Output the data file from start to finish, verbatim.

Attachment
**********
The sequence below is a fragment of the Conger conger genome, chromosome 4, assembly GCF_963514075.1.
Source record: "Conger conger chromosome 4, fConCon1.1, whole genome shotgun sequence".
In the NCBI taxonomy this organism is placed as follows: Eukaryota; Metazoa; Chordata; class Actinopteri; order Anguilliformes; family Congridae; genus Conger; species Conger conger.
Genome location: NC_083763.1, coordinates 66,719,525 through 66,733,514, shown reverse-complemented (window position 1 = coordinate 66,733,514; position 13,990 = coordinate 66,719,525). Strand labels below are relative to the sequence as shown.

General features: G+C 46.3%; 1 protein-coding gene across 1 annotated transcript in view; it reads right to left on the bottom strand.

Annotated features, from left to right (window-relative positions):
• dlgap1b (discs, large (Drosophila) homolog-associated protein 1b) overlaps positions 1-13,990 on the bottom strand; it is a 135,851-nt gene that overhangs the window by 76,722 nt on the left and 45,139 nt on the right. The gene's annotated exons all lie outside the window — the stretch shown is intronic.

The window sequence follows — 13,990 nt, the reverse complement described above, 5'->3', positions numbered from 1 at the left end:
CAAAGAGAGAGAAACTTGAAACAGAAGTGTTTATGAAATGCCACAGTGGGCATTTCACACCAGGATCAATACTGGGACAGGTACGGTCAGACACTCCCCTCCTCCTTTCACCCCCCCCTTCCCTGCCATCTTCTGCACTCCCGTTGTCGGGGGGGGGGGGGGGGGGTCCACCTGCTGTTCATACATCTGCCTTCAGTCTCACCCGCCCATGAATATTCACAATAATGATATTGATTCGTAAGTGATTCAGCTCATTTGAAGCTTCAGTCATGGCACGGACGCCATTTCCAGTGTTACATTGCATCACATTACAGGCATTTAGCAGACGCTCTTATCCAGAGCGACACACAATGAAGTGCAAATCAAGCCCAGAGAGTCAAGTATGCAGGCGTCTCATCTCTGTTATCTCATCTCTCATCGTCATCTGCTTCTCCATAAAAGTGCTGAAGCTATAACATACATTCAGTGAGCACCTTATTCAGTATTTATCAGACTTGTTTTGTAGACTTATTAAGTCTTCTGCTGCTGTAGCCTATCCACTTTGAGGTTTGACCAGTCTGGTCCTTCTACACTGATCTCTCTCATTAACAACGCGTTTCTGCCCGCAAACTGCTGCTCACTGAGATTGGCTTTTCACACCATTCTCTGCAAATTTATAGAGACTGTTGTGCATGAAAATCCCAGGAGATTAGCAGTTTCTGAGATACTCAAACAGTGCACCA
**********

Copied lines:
The sequence below is a fragment of the Conger conger genome, chromosome 4, assembly GCF_963514075.1.
Source record: "Conger conger chromosome 4, fConCon1.1, whole genome shotgun sequence".
In the NCBI taxonomy this organism is placed as follows: Eukaryota; Metazoa; Chordata; class Actinopteri; order Anguilliformes; family Congridae; genus Conger; species Conger conger.
Genome location: NC_083763.1, coordinates 66,719,525 through 66,733,514, shown reverse-complemented (window position 1 = coordinate 66,733,514; position 13,990 = coordinate 66,719,525). Strand labels below are relative to the sequence as shown.

General features: G+C 46.3%; 1 protein-coding gene across 1 annotated transcript in view; it reads right to left on the bottom strand.

Annotated features, from left to right (window-relative positions):
• dlgap1b (discs, large (Drosophila) homolog-associated protein 1b) overlaps positions 1-13,990 on the bottom strand; it is a 135,851-nt gene that overhangs the window by 76,722 nt on the left and 45,139 nt on the right. The gene's annotated exons all lie outside the window — the stretch shown is intronic.

The window sequence follows — 13,990 nt, the reverse complement described above, 5'->3', positions numbered from 1 at the left end:
CAAAGAGAGAGAAACTTGAAACAGAAGTGTTTATGAAATGCCACAGTGGGCATTTCACACCAGGATCAATACTGGGACAGGTACGGTCAGACACTCCCCTCCTCCTTTCACCCCCCCCTTCCCTGCCATCTTCTGCACTCCCGTTGTCGGGGGGGGGGGGGGGGGGTCCACCTGCTGTTCATACATCTGCCTTCAGTCTCACCCGCCCATGAATATTCACAATAATGATATTGATTCGTAAGTGATTCAGCTCATTTGAAGCTTCAGTCATGGCACGGACGCCATTTCCAGTGTTACATTGCATCACATTACAGGCATTTAGCAGACGCTCTTATCCAGAGCGACACACAATGAAGTGCAAATCAAGCCCAGAGAGTCAAGTATGCAGGCGTCTCATCTCTGTTATCTCATCTCTCATCGTCATCTGCTTCTCCATAAAAGTGCTGAAGCTATAACATACATTCAGTGAGCACCTTATTCAGTATTTATCAGACTTGTTTTGTAGACTTATTAAGTCTTCTGCTGCTGTAGCCTATCCACTTTGAGGTTTGACCAGTCTGGTCCTTCTACACTGATCTCTCTCATTAACAACGCGTTTCTGCCCGCAAACTGCTGCTCACTGAGATTGGCTTTTCACACCATTCTCTGCAAATTTATAGAGACTGTTGTGCATGAAAATCCCAGGAGATTAGCAGTTTCTGAGATACTCAAACAGTGCACCA